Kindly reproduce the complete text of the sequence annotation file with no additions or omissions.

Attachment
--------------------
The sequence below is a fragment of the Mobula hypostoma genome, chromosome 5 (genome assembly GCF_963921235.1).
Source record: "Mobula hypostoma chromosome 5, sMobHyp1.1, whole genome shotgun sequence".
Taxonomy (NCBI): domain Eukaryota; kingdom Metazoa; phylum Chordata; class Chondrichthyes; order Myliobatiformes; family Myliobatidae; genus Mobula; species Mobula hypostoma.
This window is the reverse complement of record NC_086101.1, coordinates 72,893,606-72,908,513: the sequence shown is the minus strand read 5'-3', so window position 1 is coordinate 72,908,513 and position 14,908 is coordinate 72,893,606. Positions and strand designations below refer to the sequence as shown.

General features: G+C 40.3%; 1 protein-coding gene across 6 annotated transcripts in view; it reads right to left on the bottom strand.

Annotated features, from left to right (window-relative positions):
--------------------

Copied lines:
The sequence below is a fragment of the Mobula hypostoma genome, chromosome 5 (genome assembly GCF_963921235.1).
Source record: "Mobula hypostoma chromosome 5, sMobHyp1.1, whole genome shotgun sequence".
Taxonomy (NCBI): domain Eukaryota; kingdom Metazoa; phylum Chordata; class Chondrichthyes; order Myliobatiformes; family Myliobatidae; genus Mobula; species Mobula hypostoma.
This window is the reverse complement of record NC_086101.1, coordinates 72,893,606-72,908,513: the sequence shown is the minus strand read 5'-3', so window position 1 is coordinate 72,908,513 and position 14,908 is coordinate 72,893,606. Positions and strand designations below refer to the sequence as shown.

General features: G+C 40.3%; 1 protein-coding gene across 6 annotated transcripts in view; it reads right to left on the bottom strand.

Annotated features, from left to right (window-relative positions):